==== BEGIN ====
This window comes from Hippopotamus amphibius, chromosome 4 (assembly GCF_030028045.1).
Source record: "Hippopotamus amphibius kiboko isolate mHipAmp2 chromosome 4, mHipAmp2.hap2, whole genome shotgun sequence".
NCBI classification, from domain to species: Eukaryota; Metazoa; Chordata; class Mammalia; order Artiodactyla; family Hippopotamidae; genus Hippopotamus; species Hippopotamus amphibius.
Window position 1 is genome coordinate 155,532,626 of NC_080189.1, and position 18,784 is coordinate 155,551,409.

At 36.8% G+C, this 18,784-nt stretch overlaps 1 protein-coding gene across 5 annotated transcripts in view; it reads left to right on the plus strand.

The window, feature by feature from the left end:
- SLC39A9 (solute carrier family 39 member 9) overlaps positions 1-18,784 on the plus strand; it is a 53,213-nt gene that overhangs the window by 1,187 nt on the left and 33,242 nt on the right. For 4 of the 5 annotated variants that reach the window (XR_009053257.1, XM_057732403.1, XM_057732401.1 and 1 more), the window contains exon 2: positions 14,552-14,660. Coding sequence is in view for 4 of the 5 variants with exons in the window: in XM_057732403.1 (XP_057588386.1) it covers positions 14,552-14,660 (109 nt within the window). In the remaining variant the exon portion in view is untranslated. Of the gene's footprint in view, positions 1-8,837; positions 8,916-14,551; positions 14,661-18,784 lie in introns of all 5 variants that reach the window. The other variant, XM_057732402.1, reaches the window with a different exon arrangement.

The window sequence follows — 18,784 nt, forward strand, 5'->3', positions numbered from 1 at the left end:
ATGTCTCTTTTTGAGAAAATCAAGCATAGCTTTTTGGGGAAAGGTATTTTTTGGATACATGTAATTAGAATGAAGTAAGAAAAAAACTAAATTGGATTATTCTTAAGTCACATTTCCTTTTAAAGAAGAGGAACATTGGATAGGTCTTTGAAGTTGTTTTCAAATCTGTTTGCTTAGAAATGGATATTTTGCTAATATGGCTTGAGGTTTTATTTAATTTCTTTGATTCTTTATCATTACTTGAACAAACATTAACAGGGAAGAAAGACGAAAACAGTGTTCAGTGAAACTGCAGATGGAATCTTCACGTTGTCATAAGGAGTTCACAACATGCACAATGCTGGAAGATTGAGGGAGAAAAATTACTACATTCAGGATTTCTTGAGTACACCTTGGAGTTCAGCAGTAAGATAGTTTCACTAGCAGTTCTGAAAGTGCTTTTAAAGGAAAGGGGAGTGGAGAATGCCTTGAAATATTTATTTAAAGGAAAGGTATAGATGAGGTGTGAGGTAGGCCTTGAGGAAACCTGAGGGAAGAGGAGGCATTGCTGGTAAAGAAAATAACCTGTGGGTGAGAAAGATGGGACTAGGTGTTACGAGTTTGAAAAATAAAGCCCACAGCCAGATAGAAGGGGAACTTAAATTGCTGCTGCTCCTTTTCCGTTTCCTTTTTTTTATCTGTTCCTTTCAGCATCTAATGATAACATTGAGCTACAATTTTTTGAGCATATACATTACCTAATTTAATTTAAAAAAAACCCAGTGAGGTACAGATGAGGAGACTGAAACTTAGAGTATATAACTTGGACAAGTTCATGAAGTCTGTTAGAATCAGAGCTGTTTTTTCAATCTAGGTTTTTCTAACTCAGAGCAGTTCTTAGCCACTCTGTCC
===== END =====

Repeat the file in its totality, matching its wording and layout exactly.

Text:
This window comes from Hippopotamus amphibius, chromosome 4 (assembly GCF_030028045.1).
Source record: "Hippopotamus amphibius kiboko isolate mHipAmp2 chromosome 4, mHipAmp2.hap2, whole genome shotgun sequence".
NCBI classification, from domain to species: Eukaryota; Metazoa; Chordata; class Mammalia; order Artiodactyla; family Hippopotamidae; genus Hippopotamus; species Hippopotamus amphibius.
Window position 1 is genome coordinate 155,532,626 of NC_080189.1, and position 18,784 is coordinate 155,551,409.

At 36.8% G+C, this 18,784-nt stretch overlaps 1 protein-coding gene across 5 annotated transcripts in view; it reads left to right on the plus strand.

The window, feature by feature from the left end:
- SLC39A9 (solute carrier family 39 member 9) overlaps positions 1-18,784 on the plus strand; it is a 53,213-nt gene that overhangs the window by 1,187 nt on the left and 33,242 nt on the right. For 4 of the 5 annotated variants that reach the window (XR_009053257.1, XM_057732403.1, XM_057732401.1 and 1 more), the window contains exon 2: positions 14,552-14,660. Coding sequence is in view for 4 of the 5 variants with exons in the window: in XM_057732403.1 (XP_057588386.1) it covers positions 14,552-14,660 (109 nt within the window). In the remaining variant the exon portion in view is untranslated. Of the gene's footprint in view, positions 1-8,837; positions 8,916-14,551; positions 14,661-18,784 lie in introns of all 5 variants that reach the window. The other variant, XM_057732402.1, reaches the window with a different exon arrangement.

The window sequence follows — 18,784 nt, forward strand, 5'->3', positions numbered from 1 at the left end:
ATGTCTCTTTTTGAGAAAATCAAGCATAGCTTTTTGGGGAAAGGTATTTTTTGGATACATGTAATTAGAATGAAGTAAGAAAAAAACTAAATTGGATTATTCTTAAGTCACATTTCCTTTTAAAGAAGAGGAACATTGGATAGGTCTTTGAAGTTGTTTTCAAATCTGTTTGCTTAGAAATGGATATTTTGCTAATATGGCTTGAGGTTTTATTTAATTTCTTTGATTCTTTATCATTACTTGAACAAACATTAACAGGGAAGAAAGACGAAAACAGTGTTCAGTGAAACTGCAGATGGAATCTTCACGTTGTCATAAGGAGTTCACAACATGCACAATGCTGGAAGATTGAGGGAGAAAAATTACTACATTCAGGATTTCTTGAGTACACCTTGGAGTTCAGCAGTAAGATAGTTTCACTAGCAGTTCTGAAAGTGCTTTTAAAGGAAAGGGGAGTGGAGAATGCCTTGAAATATTTATTTAAAGGAAAGGTATAGATGAGGTGTGAGGTAGGCCTTGAGGAAACCTGAGGGAAGAGGAGGCATTGCTGGTAAAGAAAATAACCTGTGGGTGAGAAAGATGGGACTAGGTGTTACGAGTTTGAAAAATAAAGCCCACAGCCAGATAGAAGGGGAACTTAAATTGCTGCTGCTCCTTTTCCGTTTCCTTTTTTTTATCTGTTCCTTTCAGCATCTAATGATAACATTGAGCTACAATTTTTTGAGCATATACATTACCTAATTTAATTTAAAAAAAACCCAGTGAGGTACAGATGAGGAGACTGAAACTTAGAGTATATAACTTGGACAAGTTCATGAAGTCTGTTAGAATCAGAGCTGTTTTTTCAATCTAGGTTTTTCTAACTCAGAGCAGTTCTTAGCCACTCTGTCC